chapter
12 Pages

Intuitionism in Moral Epistemology

ByElizabeth Tropman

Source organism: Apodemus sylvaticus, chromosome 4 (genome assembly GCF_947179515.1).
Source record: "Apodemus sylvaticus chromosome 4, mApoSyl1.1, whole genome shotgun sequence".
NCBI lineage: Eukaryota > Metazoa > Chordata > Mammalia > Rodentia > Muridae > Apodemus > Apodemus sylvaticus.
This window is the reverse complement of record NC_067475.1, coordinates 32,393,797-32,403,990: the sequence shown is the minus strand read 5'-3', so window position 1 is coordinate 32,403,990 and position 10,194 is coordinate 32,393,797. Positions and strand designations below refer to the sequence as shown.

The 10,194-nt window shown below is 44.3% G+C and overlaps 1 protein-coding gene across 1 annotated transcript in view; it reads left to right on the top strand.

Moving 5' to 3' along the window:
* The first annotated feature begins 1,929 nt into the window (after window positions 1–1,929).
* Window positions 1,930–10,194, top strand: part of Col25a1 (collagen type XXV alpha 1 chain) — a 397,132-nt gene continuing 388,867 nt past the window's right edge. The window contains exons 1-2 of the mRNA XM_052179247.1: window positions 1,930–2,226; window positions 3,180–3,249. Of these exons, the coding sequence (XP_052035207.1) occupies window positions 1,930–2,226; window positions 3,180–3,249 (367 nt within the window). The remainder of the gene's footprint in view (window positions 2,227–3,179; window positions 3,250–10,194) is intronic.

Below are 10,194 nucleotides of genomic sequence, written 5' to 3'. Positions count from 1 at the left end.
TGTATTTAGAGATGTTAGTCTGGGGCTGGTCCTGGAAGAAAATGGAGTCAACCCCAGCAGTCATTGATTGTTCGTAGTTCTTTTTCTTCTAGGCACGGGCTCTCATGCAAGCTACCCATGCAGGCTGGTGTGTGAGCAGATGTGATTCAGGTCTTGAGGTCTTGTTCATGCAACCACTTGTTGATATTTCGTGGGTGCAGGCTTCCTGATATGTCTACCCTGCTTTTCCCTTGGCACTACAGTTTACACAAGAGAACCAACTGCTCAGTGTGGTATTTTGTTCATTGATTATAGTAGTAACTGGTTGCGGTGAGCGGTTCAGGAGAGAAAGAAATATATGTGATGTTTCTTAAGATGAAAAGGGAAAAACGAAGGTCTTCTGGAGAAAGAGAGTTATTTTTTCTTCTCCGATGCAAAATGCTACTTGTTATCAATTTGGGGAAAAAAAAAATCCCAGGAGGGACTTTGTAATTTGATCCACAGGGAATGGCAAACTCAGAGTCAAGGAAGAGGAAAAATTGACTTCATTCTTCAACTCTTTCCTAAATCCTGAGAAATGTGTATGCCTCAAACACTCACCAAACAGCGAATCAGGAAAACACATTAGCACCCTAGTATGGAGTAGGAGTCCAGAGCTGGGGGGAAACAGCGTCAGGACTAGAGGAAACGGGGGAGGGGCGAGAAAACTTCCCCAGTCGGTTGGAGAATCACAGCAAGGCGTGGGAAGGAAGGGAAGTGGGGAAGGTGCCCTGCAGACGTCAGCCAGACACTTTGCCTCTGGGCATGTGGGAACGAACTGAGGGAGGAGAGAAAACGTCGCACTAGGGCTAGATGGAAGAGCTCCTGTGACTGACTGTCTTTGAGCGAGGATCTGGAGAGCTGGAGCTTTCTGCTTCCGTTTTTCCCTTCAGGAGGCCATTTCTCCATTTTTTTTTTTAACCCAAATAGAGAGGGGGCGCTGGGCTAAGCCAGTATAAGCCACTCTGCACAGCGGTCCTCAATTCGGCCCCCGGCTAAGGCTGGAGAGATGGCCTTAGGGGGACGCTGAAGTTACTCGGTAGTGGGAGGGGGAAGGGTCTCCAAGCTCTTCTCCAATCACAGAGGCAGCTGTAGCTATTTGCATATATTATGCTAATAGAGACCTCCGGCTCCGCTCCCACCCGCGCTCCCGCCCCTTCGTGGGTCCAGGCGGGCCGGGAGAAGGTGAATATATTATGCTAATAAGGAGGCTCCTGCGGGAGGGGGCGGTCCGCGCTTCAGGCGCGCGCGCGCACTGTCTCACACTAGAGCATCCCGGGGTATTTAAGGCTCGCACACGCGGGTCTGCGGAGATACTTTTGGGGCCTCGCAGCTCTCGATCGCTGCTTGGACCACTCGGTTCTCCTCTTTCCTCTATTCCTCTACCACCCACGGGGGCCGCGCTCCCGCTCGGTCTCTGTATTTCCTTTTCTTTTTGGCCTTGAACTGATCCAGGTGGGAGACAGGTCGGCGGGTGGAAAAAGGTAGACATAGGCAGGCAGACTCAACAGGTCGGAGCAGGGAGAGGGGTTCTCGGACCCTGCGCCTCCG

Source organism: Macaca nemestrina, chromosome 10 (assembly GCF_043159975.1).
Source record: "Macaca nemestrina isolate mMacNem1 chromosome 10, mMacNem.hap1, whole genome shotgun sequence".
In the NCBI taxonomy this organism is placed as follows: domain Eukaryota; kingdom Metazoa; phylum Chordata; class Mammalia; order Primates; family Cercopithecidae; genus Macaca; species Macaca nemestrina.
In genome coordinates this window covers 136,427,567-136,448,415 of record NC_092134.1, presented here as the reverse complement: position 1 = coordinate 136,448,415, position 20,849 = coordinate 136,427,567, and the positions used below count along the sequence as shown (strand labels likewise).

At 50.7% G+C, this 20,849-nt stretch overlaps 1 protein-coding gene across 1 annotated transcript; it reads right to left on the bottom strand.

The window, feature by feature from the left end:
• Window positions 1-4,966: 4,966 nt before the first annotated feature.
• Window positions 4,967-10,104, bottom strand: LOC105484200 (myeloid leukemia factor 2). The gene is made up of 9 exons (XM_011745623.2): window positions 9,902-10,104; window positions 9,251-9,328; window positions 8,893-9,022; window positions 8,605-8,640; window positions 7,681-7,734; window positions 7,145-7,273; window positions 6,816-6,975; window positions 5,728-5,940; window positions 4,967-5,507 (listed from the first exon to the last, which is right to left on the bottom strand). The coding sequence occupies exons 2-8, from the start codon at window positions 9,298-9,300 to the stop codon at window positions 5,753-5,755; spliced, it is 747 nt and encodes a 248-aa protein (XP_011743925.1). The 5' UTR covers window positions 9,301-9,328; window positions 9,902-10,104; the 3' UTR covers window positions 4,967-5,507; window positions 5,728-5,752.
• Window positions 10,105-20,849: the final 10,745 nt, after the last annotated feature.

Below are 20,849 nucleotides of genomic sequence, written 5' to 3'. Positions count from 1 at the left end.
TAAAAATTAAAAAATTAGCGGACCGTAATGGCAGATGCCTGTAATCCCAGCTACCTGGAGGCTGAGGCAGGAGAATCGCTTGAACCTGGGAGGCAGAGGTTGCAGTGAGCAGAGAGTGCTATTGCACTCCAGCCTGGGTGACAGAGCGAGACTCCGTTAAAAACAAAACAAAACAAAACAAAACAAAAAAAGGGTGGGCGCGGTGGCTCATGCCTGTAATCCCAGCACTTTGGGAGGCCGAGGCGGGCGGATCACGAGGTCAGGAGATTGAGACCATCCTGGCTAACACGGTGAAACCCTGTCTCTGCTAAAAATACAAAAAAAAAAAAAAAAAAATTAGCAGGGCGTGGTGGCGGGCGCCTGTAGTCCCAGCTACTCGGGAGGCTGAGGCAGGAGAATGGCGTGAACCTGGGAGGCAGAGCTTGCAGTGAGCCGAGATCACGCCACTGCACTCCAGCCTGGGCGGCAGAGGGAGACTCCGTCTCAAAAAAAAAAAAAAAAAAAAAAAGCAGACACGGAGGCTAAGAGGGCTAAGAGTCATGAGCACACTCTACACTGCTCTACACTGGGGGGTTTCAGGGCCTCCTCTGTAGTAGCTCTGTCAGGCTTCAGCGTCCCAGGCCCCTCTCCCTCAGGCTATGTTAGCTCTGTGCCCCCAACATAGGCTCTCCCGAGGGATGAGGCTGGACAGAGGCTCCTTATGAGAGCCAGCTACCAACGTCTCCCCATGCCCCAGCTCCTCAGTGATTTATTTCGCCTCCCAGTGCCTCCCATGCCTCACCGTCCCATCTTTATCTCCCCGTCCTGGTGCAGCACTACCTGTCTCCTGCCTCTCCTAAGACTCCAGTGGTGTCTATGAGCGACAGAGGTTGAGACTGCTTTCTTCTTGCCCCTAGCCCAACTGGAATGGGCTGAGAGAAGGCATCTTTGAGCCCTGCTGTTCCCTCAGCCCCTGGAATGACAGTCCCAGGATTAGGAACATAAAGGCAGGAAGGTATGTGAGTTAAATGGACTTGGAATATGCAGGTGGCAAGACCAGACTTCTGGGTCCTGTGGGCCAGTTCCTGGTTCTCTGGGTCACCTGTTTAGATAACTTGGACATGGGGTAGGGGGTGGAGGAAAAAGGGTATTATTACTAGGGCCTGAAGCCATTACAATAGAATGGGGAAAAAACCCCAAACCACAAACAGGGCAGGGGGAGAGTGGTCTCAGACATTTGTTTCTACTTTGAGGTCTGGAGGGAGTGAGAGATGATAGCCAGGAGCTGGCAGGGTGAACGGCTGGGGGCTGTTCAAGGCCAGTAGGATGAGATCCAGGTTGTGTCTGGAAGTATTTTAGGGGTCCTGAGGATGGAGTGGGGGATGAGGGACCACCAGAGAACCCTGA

Attributions of moral knowledge are common in everyday life. We say that we know that some actions are morally right or wrong, permitted or required. Yet how do we know such moral claims? Moral intuitionism is a family of theories in moral epistemology that tries to answer this question. Intuitionists are not skeptics about moral knowledge. They think that there are moral truths for us to know and, further, that knowledge of these truths is possible. What distinguishes intuitionism from other anti-skeptical moral epistemologies is the idea that we can know some moral truths directly, without inferring them from premises. According to many intuitionists, it is possible for us to know that keeping promises is morally right even if we do not hold this belief on the basis of further evidence or proof.